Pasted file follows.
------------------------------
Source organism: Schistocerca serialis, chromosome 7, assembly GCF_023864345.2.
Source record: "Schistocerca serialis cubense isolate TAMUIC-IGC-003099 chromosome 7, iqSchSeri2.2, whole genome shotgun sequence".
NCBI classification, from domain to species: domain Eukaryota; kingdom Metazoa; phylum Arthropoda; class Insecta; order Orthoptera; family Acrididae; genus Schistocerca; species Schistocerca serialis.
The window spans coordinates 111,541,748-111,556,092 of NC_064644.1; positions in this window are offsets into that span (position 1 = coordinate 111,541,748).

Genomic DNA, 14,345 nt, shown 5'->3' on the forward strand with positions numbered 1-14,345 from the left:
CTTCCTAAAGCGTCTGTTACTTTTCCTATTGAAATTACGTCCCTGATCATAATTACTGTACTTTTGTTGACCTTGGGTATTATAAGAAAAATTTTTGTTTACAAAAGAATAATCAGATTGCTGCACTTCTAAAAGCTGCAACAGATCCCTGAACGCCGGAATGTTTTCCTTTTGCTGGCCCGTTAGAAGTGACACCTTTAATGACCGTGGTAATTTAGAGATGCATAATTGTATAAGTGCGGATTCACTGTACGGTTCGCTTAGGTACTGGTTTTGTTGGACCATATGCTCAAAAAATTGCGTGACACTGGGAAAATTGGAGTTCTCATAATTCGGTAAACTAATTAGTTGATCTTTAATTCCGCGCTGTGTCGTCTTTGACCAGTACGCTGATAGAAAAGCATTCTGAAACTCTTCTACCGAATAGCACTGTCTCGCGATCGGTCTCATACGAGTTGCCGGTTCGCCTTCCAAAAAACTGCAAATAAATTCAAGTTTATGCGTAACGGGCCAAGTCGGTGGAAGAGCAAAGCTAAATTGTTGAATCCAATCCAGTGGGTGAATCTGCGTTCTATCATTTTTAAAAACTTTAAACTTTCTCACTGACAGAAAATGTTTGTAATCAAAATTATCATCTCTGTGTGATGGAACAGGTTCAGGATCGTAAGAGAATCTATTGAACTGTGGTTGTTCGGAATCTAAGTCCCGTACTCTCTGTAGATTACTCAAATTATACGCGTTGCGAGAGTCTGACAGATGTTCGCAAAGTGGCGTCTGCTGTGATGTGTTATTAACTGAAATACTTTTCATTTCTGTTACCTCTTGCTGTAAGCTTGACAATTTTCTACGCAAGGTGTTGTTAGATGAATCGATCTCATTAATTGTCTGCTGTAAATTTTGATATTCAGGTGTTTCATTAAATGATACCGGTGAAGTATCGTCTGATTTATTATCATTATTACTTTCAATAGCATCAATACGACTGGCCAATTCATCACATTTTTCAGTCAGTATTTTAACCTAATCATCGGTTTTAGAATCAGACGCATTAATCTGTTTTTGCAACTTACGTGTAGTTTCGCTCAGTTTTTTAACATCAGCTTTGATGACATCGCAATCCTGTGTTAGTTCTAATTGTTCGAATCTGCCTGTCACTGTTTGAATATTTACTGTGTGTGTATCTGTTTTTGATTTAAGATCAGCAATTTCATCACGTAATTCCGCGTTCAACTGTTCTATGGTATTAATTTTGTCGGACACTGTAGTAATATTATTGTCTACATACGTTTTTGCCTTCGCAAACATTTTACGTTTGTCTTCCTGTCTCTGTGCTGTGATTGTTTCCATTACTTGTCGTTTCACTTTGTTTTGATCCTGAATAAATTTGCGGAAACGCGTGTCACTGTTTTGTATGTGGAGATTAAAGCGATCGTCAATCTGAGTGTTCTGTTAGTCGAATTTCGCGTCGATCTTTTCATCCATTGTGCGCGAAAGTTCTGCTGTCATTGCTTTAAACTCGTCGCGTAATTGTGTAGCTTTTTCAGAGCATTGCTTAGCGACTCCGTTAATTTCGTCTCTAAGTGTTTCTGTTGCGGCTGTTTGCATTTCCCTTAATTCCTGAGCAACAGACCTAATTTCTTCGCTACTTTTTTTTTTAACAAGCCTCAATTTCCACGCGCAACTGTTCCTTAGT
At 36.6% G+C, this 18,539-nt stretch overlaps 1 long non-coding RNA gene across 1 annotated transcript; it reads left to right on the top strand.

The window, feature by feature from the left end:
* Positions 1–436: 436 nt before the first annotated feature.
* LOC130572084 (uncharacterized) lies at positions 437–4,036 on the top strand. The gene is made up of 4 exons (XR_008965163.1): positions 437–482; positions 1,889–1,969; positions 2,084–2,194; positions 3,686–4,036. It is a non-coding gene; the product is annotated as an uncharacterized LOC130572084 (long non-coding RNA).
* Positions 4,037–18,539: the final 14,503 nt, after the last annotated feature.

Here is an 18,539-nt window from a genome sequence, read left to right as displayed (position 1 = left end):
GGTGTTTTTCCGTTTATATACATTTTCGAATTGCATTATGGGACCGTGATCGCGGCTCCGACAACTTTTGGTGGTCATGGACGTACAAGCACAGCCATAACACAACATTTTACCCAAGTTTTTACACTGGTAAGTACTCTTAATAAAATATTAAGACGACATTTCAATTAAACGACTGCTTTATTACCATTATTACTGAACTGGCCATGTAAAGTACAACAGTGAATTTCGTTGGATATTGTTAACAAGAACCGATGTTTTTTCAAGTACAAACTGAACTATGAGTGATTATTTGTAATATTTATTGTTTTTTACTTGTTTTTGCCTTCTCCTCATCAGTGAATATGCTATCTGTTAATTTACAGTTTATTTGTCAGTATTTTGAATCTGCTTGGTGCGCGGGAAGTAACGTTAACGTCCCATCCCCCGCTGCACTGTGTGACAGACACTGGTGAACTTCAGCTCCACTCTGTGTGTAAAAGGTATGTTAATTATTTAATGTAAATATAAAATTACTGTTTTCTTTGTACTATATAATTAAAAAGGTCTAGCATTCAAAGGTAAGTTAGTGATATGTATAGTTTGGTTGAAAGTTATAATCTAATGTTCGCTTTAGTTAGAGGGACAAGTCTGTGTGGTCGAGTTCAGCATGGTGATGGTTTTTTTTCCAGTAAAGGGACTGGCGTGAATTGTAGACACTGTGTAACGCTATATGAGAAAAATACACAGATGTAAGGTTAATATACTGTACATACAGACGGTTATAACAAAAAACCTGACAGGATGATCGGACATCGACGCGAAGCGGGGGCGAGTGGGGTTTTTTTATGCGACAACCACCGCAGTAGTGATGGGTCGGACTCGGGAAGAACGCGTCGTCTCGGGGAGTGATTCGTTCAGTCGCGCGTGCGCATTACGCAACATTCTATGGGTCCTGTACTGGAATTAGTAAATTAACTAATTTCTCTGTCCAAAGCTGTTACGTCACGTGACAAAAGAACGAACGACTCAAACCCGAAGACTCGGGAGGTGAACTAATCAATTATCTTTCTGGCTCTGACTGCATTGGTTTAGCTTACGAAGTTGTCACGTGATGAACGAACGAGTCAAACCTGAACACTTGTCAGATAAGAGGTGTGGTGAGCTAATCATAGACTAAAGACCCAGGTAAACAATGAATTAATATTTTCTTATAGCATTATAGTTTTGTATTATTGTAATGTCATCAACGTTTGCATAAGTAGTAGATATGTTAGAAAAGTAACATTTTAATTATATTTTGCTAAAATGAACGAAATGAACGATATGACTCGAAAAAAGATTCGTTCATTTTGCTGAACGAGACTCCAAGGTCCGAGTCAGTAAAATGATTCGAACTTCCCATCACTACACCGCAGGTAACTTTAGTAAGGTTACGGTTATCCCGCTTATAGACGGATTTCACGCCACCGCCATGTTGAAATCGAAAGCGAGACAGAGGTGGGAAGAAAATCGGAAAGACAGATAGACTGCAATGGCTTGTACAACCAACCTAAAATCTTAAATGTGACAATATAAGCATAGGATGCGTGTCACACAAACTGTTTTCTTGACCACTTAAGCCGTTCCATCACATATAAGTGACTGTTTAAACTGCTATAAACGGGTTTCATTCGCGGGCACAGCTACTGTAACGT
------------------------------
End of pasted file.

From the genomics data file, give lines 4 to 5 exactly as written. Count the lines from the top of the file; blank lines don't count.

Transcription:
The window spans coordinates 111,541,748-111,556,092 of NC_064644.1; positions in this window are offsets into that span (position 1 = coordinate 111,541,748).

Genomic DNA, 14,345 nt, shown 5'->3' on the forward strand with positions numbered 1-14,345 from the left: